Hot Springs in the closest National Park to Northeastern Oklahoma, but there are several nearby places to visit that are part of the National Park Service. You can visit a former National Park at Chickasaw National Recreation Area, or see one of the most important Civil War sites west of the Mississippi River at the Pea Ridge National Military Park. Look below to see some National Park Service areas that are definitely worth a visit!
Located in south-central Oklahoma, the Chickasaw National Recreation Area was was first formed from a 640 acre parcel that was sold to the federal government from the Chickasaw tribe, with the intention that the beautiful area would be preserved. It became the seventh (and smallest) National Park in 1906, given the name Platt National Park, it wasn't until 1976 that it was combined with additional land and re-designated as the Chickasaw National Recreation Area.
Things to see: Travertine Nature Center offers ranger-led nature programs, live animals, and interactive learning experiences. Water is a central theme at Chickasaw NRA, with two lakes and many creeks, streams, rivers, and natural springs. And there are many buildings, bridges, and shelters built by the Civilian Conservation Corps.
The Fort Smith National Historic Site houses nearly eighty years of history, from 1817 to 1896. You can learn what life was like on the border between the United States and Indian Territory. Explore the stories of soldiers, dangerous outlaws and the lawmen who pursued them, and learn about the Trail of Tears.
Things to see: Belle Point is the site of the first Fort Smith and features beautiful views and remains of foundations from the original Fort Smith. Trail of Tears Overlook and Walk commemorates the forced removal of the five southeastern tribes to Oklahoma. The Commissary is the oldest standing building and housed Judge Parker's (the Hanging Judge) chamber. And the visitor center is located in the historic barracks/courthouse/jail building.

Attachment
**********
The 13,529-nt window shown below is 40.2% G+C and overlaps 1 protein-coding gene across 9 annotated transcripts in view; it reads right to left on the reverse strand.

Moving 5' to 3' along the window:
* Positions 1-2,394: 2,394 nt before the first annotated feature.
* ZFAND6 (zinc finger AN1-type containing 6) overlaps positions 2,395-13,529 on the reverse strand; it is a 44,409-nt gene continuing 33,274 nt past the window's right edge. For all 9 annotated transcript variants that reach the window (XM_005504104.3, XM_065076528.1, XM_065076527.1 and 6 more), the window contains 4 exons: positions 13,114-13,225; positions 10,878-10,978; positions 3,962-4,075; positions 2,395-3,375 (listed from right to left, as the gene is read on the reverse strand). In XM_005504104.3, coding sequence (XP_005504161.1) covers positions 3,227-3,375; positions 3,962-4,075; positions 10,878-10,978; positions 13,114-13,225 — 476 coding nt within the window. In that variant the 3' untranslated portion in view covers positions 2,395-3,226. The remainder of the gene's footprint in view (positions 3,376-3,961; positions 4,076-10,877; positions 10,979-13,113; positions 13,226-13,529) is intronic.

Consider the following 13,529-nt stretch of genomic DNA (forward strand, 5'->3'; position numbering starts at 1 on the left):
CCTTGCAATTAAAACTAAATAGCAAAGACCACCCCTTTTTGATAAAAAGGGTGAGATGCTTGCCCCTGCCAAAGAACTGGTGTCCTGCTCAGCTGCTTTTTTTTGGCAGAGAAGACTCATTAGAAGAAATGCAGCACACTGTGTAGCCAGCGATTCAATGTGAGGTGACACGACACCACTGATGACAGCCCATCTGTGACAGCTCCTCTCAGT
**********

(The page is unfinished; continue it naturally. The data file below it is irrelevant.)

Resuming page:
Beautiful and heartbreaking, the Oklahoma City National Memorial commemorates the lives lost during the April 19, 1995 bombing of the Alfred P. Murrah Federal Building.
Things to see: The Survivor Tree, an American Elm tree that withstood the full force of the bombing and became a symbol of hope and resilience. The Memorial itself with the Gates of Time and the Field of Empty Chairs that features one chair for each of the 168 fatalities. The museum with stories from those lost, the survivors, and the countless rescuers and volunteers.
See historic buildings and sites along the Santa Fe Trail, a transportation route that predates railroads and cars. A very important trade route, the trail helped carry goods from Missouri to Santa Fe and surrounding area, and played a major roll in the conflict between Texas and Mexico, and provided resources to white settlements in the southwest.
Things to see: Visit the Cimarron Heritage Center Museum in Boise City, Oklahoma.
Commemorating the forced removal of approximately 60,000 Native Americans to Indian Territory, the Trail of Tears Historic Trail has long been an important part of Oklahoma history.
Things to see: Visit the Cherokee Heritage Center in Tahlequah to learn how the Cherokee people lived, search archived records, or visit a re-created Cherokee village. Other sites along the trail in Oklahoma include the Sequoyah National Wildlife Refuge, Hunter's Home - the only remaining pre–Civil War plantation home in Oklahoma, and historic Fort Gibson.
Almost everyone knows the story of Lt. Colonel George Armstrong Custer and his stunning defeat at Little Bighorn, but few know the Washita Battlefield near Cheyenne, Oklahoma was the site of a surprise attack by Custer. On November 27, 1868, Custer led the 7th US Cavalry on a surprise dawn attack on a Cheyenne village led by Chief Black Kettle, killing most of Black Kettle's tribe, including many women and children.
Things to see: There are self-guided tours of the site, a visitor center with information and artifacts, and a Native Garden site with plants that were important to the Cheyenne people.
The site of arguably the most important Civil War battle west of the Mississippi, Pea Ridge is also one of the most intact Civil War battlefields. The battle fought here gave Union forces control of Missouri.
Things to see: The Pea Ridge Visitor Center has educational opportunities, and houses Eastern National Bookstore, home to a treasure trove of Civil War related books. There are also beautiful hiking and horse trails, historic artifacts and buildings.